Detroit— Attorneys for Detroit’s pension funds and police and firefighters unions argued in court Tuesday the city should be granted eligibility for bankruptcy only if Emergency Manager Kevyn Orr is barred from slashing retiree pensions.
During the first day of oral arguments over legal issues surrounding the largest municipal bankruptcy filing in U.S. history, the objecting parties took a new legal strategy in trying to convince U.S. Bankruptcy Judge Steven Rhodes to rule now on whether Detroit can cut earned pension benefits in federal court.
Robert Gordon, an attorney representing Detroit’s two municipal pension funds, implored the judge to not put off the looming question of whether federal bankruptcy law can be used to violate Michigan’s state constitutional protections of vested pension rights.
“If the court rules in our favor, there will be less moving parts for the city to deal with … and it makes the process more streamlined,” Gordon said.
Gordon warned the 3-month-old bankruptcy case would become “more litigious” if the judge doesn’t decide whether pensions can be cut before Orr presents a debt-cutting plan by year’s end.
“It’s much easier to negotiate against the backdrop that the pension clause must be upheld,” Gordon said.
Rhodes said he would not rule on the legal issues surrounding the bankruptcy filing before an eligibility trial begins Oct. 23, when the city and its creditors will lay out evidence supporting their positions over whether the bankruptcy case should proceed.
But at several junctures during the daylong hearing, the judge questioned how Michigan’s constitutional protection of pensions should apply in his court.
“The question we all are struggling with is, what is the meaning, the substantive meaning of that provision in the context of a (city) that doesn’t have the means to comply with it?” Rhodes said.
Barbara Patek, an attorney representing a coalition of police and firefighter unions, said the bankruptcy filing creates an “imminent harm” for her members’ pensions and also asked Rhodes to rule soon on the issue.
“We’re entitled to know what our rights are,” Patek said.
“This is a hard question the court has to answer.”
City Attorney Bruce Bennett reiterated Orr’s contention that the federal bankruptcy code can be used to slash municipal pensions.
“The federal law on this issue is supreme and supreme over (state) constitutions and statutes,” Bennett said. “Period. End of story.”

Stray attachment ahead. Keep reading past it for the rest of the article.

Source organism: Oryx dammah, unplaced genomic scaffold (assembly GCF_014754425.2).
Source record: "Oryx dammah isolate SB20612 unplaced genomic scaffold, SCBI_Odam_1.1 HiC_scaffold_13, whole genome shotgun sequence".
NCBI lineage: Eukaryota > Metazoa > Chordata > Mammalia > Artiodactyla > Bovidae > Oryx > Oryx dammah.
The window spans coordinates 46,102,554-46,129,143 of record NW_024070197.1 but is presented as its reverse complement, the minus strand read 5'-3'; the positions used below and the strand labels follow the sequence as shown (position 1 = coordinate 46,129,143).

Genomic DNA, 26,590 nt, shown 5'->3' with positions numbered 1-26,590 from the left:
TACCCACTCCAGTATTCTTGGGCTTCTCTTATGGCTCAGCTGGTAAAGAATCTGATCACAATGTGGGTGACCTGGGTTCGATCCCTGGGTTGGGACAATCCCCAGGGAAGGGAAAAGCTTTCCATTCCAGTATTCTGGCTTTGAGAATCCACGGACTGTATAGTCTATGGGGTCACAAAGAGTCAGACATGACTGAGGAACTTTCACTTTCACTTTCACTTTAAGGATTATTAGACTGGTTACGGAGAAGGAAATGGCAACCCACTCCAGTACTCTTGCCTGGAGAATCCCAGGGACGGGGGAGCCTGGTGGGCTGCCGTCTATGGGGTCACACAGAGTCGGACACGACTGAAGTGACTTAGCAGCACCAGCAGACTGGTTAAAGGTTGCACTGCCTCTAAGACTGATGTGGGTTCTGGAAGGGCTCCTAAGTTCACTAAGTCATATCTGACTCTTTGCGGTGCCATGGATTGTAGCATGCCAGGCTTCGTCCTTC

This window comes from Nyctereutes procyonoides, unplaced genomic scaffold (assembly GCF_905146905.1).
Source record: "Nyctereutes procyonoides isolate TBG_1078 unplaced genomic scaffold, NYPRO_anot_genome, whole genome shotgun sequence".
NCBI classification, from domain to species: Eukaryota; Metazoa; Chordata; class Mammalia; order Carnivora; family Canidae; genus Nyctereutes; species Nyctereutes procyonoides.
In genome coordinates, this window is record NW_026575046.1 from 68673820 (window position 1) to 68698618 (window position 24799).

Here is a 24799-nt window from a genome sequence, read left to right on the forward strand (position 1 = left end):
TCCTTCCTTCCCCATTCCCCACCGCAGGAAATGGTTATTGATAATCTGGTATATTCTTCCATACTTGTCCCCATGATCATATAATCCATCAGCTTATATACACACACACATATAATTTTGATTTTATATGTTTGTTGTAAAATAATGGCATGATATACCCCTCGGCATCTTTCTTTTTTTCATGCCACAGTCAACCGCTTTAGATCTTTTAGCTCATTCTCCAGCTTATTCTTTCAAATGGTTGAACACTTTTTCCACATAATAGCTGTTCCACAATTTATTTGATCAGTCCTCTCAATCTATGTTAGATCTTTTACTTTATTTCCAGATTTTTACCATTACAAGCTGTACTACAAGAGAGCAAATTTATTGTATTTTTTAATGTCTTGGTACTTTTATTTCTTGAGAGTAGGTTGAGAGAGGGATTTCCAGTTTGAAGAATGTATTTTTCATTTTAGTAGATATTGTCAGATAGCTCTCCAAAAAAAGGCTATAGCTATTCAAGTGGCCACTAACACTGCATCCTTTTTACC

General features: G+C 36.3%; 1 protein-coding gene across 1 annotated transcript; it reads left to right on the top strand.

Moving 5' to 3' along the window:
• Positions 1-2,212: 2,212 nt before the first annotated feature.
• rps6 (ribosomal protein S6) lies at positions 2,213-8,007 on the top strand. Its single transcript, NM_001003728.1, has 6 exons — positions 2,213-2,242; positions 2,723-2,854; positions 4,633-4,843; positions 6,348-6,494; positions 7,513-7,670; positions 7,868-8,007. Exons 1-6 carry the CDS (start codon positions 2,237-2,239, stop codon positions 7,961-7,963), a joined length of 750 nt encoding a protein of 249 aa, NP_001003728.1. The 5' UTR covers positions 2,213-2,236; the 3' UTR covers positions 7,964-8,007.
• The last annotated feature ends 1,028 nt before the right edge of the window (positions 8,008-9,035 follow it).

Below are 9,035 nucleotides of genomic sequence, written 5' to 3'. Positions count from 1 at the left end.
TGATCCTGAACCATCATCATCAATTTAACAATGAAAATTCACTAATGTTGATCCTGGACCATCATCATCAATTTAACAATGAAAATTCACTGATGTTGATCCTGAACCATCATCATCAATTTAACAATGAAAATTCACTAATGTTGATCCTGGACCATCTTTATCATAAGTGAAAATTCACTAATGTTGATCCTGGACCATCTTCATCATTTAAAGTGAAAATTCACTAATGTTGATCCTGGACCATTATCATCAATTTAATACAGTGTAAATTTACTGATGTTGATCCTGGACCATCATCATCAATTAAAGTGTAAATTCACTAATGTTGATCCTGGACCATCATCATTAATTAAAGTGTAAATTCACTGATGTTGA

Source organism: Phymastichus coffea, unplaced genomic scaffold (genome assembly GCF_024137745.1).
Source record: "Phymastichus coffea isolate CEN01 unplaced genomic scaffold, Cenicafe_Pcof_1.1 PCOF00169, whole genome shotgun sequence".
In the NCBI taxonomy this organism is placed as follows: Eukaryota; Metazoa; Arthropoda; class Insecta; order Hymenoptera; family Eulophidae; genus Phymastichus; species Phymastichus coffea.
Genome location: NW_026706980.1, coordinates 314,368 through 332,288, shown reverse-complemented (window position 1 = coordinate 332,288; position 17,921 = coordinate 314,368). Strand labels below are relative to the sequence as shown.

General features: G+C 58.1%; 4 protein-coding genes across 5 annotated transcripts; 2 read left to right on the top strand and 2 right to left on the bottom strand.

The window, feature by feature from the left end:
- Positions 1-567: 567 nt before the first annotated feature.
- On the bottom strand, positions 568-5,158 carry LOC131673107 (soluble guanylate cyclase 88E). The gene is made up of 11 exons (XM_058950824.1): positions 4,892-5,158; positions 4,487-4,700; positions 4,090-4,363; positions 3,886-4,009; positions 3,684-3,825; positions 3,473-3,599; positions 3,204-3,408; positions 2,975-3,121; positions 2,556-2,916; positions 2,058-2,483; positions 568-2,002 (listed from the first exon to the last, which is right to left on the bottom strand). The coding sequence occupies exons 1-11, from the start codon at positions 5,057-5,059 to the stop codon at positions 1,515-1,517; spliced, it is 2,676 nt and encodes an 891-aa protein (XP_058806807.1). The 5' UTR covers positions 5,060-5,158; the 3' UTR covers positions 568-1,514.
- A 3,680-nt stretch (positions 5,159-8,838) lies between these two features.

The city and creditors are involved in mediation in hopes of resolving disputes, including the treatment of the unfunded portion of the city’s pension obligations.
Orr has pegged the unfunded liability at $3.5 billion, but the retirement systems dispute his calculations.
Bennett said it is too early to say how pensions will be treated if the city is eligible for bankruptcy relief given that Detroit may be able leverage additional cash out of some assets, such as the Water and Sewerage Department. “We just don’t know,” he said.
Given that Michigan’s constitutional protection of pensions doesn’t say which entity will backstop the benefits in the event of a bankruptcy, Rhodes also asked whether the state will step in to bail out the city’s pension fund.
“If we could get state money, that would be a great thing,” Bennett said.
“Thus far, the state has been of the view that (Detroit) has to reorganize based on its own financial resources.”
Attorneys for the unions, retirees and pension funds also argued Tuesday that Gov. Rick Snyder and Orr are trying to use the bankruptcy code to escape negotiations with the city’s numerous creditors owed an estimated $18.5 billion.
“The only way to escape is through the gates that your honor is standing at the door of,” said Claude Montgomery, a New York attorney representing a committee of retirees empaneled to negotiate with Orr on their behalf.
Attorneys for the retiree committee and pension funds argued pensions are deferred compensation akin to property owned by pensioners and that Orr is trying to use the bankruptcy code to divert the city’s tax dollars away from retirees’ bank accounts.
Bennett said the objectors’ arguments ignore the reality of a city hammered by the highest property taxes in the state and poor city services.
He argued Detroit’s legacy costs for employees and retirees, estimated at 42 cents of every dollar the city spends, cause the city to divert money away from public safety and other essential services.
“And no provision of any constitution will change this,” Bennett said.
Bennett also argued if pensions are cut, it will be up to the judge, not city or state officials. Chapter 9 merely gives the city the ability to adjust its debts, Bennett said.
“It doesn’t mean they’re the one loosening the knot or cutting the knot,” he said.
Contending Detroit is following the rules as written, the city’s attorney had a message for objectors to the way federal bankruptcy law treats municipalities.
“If you don’t like the powers that a court has in Chapter 9, write your congressman,” Bennett said.
Oral arguments continue today at the federal courthouse in Detroit.